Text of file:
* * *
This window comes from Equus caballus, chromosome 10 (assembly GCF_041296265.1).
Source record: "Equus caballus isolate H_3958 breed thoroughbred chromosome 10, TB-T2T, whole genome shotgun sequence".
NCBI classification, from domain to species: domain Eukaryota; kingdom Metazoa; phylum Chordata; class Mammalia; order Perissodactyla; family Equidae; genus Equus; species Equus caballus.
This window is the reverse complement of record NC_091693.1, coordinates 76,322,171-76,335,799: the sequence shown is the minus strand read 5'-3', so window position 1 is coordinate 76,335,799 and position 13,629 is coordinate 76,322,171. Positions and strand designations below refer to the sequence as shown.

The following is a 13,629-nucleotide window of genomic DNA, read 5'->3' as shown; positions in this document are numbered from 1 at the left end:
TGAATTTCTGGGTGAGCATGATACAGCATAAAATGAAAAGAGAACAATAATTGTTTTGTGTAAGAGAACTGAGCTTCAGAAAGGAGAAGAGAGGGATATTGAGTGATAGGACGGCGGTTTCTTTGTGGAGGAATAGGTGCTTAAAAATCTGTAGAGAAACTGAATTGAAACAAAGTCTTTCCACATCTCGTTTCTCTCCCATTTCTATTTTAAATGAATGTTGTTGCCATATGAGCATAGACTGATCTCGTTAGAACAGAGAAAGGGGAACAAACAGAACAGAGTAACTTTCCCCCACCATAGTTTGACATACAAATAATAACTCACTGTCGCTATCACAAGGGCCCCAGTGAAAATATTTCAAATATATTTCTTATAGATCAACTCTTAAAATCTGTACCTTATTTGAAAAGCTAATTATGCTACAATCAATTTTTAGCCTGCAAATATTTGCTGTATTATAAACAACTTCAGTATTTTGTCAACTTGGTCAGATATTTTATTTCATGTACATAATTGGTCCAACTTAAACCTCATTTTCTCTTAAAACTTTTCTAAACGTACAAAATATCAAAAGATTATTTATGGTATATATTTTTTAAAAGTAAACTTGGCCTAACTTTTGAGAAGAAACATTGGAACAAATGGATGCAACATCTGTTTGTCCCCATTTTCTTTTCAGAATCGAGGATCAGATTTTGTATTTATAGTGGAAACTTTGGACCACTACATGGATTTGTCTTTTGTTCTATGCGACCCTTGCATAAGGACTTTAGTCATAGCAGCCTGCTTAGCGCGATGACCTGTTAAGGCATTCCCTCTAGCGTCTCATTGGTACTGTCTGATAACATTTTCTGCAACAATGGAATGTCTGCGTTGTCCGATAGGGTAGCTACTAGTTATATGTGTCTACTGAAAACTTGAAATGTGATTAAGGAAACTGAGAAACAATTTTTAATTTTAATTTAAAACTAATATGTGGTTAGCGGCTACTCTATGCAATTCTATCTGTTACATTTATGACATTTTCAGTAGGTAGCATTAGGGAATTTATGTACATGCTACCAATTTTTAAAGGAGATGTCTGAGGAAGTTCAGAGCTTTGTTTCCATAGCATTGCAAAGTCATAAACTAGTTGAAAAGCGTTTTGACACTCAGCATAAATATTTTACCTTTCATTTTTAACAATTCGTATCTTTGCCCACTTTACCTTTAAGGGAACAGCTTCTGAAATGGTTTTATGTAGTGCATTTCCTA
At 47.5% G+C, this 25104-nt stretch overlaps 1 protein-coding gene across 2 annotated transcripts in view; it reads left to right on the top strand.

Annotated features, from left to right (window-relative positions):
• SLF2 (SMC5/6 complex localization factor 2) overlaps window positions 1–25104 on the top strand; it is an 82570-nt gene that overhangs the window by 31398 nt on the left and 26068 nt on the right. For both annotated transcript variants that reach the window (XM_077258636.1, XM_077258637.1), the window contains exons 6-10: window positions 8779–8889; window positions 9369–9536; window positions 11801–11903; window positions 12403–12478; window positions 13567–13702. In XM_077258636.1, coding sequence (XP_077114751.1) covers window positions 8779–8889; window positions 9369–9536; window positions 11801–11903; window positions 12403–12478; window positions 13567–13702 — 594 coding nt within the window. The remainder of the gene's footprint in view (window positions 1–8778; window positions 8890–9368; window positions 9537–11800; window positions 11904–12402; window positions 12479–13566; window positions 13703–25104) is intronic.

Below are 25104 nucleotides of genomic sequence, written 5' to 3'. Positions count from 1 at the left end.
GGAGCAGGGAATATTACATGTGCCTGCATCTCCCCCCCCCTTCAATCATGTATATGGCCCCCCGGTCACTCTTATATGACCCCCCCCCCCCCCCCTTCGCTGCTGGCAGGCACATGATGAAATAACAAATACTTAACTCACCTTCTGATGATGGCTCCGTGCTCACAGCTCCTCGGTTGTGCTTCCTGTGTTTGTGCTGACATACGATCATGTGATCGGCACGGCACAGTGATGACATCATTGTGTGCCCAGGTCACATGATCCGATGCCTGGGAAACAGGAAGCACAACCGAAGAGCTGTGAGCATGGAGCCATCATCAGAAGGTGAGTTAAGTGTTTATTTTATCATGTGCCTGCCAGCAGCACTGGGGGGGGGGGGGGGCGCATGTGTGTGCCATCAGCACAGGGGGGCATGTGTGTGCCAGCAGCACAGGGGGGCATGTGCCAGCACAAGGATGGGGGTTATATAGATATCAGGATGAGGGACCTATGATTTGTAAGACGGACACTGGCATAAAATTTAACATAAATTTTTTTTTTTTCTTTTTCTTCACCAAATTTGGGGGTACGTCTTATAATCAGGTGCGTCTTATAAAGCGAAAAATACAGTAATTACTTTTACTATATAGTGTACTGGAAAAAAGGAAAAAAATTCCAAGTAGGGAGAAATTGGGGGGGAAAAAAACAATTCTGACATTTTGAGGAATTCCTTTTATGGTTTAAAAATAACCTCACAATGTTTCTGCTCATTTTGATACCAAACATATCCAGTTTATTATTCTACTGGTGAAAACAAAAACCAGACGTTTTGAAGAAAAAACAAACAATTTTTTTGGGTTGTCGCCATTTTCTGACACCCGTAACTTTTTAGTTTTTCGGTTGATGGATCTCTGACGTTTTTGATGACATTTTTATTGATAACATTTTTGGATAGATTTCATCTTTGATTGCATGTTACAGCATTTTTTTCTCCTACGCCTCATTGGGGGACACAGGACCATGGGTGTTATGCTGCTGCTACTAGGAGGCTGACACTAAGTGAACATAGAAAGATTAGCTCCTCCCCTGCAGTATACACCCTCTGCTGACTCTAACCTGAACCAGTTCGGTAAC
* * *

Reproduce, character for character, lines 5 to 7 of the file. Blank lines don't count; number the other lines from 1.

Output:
The following is a 13,629-nucleotide window of genomic DNA, read 5'->3' as shown; positions in this document are numbered from 1 at the left end:
TGAATTTCTGGGTGAGCATGATACAGCATAAAATGAAAAGAGAACAATAATTGTTTTGTGTAAGAGAACTGAGCTTCAGAAAGGAGAAGAGAGGGATATTGAGTGATAGGACGGCGGTTTCTTTGTGGAGGAATAGGTGCTTAAAAATCTGTAGAGAAACTGAATTGAAACAAAGTCTTTCCACATCTCGTTTCTCTCCCATTTCTATTTTAAATGAATGTTGTTGCCATATGAGCATAGACTGATCTCGTTAGAACAGAGAAAGGGGAACAAACAGAACAGAGTAACTTTCCCCCACCATAGTTTGACATACAAATAATAACTCACTGTCGCTATCACAAGGGCCCCAGTGAAAATATTTCAAATATATTTCTTATAGATCAACTCTTAAAATCTGTACCTTATTTGAAAAGCTAATTATGCTACAATCAATTTTTAGCCTGCAAATATTTGCTGTATTATAAACAACTTCAGTATTTTGTCAACTTGGTCAGATATTTTATTTCATGTACATAATTGGTCCAACTTAAACCTCATTTTCTCTTAAAACTTTTCTAAACGTACAAAATATCAAAAGATTATTTATGGTATATATTTTTTAAAAGTAAACTTGGCCTAACTTTTGAGAAGAAACATTGGAACAAATGGATGCAACATCTGTTTGTCCCCATTTTCTTTTCAGAATCGAGGATCAGATTTTGTATTTATAGTGGAAACTTTGGACCACTACATGGATTTGTCTTTTGTTCTATGCGACCCTTGCATAAGGACTTTAGTCATAGCAGCCTGCTTAGCGCGATGACCTGTTAAGGCATTCCCTCTAGCGTCTCATTGGTACTGTCTGATAACATTTTCTGCAACAATGGAATGTCTGCGTTGTCCGATAGGGTAGCTACTAGTTATATGTGTCTACTGAAAACTTGAAATGTGATTAAGGAAACTGAGAAACAATTTTTAATTTTAATTTAAAACTAATATGTGGTTAGCGGCTACTCTATGCAATTCTATCTGTTACATTTATGACATTTTCAGTAGGTAGCATTAGGGAATTTATGTACATGCTACCAATTTTTAAAGGAGATGTCTGAGGAAGTTCAGAGCTTTGTTTCCATAGCATTGCAAAGTCATAAACTAGTTGAAAAGCGTTTTGACACTCAGCATAAATATTTTACCTTTCATTTTTAACAATTCGTATCTTTGCCCACTTTACCTTTAAGGGAACAGCTTCTGAAATGGTTTTATGTAGTGCATTTCCTA
At 47.5% G+C, this 25104-nt stretch overlaps 1 protein-coding gene across 2 annotated transcripts in view; it reads left to right on the top strand.